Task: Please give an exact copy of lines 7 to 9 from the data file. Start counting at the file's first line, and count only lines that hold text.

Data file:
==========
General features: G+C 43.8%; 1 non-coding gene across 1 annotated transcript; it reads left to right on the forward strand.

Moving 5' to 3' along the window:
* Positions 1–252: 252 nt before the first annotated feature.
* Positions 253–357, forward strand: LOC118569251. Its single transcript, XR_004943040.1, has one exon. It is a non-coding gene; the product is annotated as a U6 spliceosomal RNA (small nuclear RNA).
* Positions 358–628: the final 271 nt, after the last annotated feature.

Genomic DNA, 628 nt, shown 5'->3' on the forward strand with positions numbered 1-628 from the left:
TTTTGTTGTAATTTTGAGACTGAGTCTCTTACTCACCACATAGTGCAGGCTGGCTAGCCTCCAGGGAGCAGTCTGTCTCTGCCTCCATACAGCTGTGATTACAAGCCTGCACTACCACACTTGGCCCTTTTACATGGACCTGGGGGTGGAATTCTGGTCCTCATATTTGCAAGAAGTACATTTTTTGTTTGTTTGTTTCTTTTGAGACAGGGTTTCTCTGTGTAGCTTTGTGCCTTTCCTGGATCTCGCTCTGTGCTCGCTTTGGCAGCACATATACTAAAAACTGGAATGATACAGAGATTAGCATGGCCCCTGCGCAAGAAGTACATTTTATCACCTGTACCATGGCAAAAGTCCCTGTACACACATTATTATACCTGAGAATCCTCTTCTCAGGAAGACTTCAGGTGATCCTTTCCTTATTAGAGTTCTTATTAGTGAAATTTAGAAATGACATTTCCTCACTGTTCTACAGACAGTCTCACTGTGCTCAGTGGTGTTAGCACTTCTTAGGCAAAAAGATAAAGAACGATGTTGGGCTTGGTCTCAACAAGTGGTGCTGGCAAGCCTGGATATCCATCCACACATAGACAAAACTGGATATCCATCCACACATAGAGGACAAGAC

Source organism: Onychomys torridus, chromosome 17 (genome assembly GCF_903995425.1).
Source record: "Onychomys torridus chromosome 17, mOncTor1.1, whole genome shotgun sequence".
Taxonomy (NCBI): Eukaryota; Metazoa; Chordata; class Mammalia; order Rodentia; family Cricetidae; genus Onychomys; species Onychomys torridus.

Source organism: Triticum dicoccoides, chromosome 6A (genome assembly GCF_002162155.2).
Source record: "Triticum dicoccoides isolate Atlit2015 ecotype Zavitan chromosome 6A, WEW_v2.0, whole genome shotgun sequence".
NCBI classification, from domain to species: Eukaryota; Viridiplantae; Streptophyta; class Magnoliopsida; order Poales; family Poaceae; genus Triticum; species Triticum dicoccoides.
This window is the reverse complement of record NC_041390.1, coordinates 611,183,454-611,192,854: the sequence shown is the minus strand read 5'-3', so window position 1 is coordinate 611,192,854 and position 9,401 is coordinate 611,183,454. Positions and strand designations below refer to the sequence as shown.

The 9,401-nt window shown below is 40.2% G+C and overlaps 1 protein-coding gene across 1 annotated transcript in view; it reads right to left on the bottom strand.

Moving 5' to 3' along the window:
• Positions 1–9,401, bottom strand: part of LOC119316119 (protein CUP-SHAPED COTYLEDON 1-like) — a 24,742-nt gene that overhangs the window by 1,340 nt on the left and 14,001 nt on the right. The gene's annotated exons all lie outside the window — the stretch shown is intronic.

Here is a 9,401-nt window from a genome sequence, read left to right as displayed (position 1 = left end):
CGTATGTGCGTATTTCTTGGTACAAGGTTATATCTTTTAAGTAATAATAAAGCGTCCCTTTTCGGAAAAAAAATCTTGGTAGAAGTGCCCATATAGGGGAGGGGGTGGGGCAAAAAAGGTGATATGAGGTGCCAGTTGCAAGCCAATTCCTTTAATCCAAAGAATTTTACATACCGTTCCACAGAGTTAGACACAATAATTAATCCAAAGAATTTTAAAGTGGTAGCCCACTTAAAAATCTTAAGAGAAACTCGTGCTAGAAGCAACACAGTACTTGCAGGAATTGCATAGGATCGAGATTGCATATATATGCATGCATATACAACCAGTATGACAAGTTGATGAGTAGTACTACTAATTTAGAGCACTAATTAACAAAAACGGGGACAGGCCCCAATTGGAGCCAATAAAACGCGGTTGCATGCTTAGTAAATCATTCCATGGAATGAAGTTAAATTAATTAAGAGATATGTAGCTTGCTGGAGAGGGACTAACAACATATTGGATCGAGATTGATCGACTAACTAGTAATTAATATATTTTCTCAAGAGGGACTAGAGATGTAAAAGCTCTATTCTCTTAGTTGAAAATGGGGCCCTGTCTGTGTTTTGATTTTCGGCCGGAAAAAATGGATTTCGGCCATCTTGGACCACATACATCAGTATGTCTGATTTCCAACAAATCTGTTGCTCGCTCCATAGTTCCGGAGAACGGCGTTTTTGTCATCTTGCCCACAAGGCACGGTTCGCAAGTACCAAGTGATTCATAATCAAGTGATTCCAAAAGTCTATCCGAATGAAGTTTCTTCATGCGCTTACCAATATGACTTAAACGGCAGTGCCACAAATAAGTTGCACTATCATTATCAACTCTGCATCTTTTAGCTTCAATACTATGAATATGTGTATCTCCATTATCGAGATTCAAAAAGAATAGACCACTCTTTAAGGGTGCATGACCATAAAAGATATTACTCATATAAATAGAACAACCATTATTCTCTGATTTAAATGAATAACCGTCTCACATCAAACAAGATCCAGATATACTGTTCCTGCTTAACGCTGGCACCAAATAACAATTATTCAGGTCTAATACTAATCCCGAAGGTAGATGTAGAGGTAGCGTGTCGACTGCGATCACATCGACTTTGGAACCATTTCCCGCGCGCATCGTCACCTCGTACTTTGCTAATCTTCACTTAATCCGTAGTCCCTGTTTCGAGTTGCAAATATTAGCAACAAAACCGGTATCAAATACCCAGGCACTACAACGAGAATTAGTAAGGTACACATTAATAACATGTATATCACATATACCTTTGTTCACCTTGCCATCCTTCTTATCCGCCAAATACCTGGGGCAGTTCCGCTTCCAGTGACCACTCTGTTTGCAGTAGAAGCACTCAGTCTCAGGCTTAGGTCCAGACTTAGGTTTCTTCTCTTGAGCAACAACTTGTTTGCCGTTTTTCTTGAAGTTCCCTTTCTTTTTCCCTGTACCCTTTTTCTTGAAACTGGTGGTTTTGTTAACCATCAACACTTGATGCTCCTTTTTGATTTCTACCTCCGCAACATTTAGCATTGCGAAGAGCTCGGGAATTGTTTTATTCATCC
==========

TTTTGTTGTAATTTTGAGACTGAGTCTCTTACTCACCACATAGTGCAGGCTGGCTAGCCTCCAGGGAGCAGTCTGTCTCTGCCTCCATACAGCTGTGATTACAAGCCTGCACTACCACACTTGGCCCTTTTACATGGACCTGGGGGTGGAATTCTGGTCCTCATATTTGCAAGAAGTACATTTTTTGTTTGTTTGTTTCTTTTGAGACAGGGTTTCTCTGTGTAGCTTTGTGCCTTTCCTGGATCTCGCTCTGTGCTCGCTTTGGCAGCACATATACTAAAAACTGGAATGATACAGAGATTAGCATGGCCCCTGCGCAAGAAGTACATTTTATCACCTGTACCATGGCAAAAGTCCCTGTACACACATTATTATACCTGAGAATCCTCTTCTCAGGAAGACTTCAGGTGATCCTTTCCTTATTAGAGTTCTTATTAGTGAAATTTAGAAATGACATTTCCTCACTGTTCTACAGACAGTCTCACTGTGCTCAGTGGTGTTAGCACTTCTTAGGCAAAAAGATAAAGAACGATGTTGGGCTTGGTCTCAACAAGTGGTGCTGGCAAGCCTGGATATCCATCCACACATAGACAAAACTGGATATCCATCCACACATAGAGGACAAGAC

Source organism: Onychomys torridus, chromosome 17 (genome assembly GCF_903995425.1).
Source record: "Onychomys torridus chromosome 17, mOncTor1.1, whole genome shotgun sequence".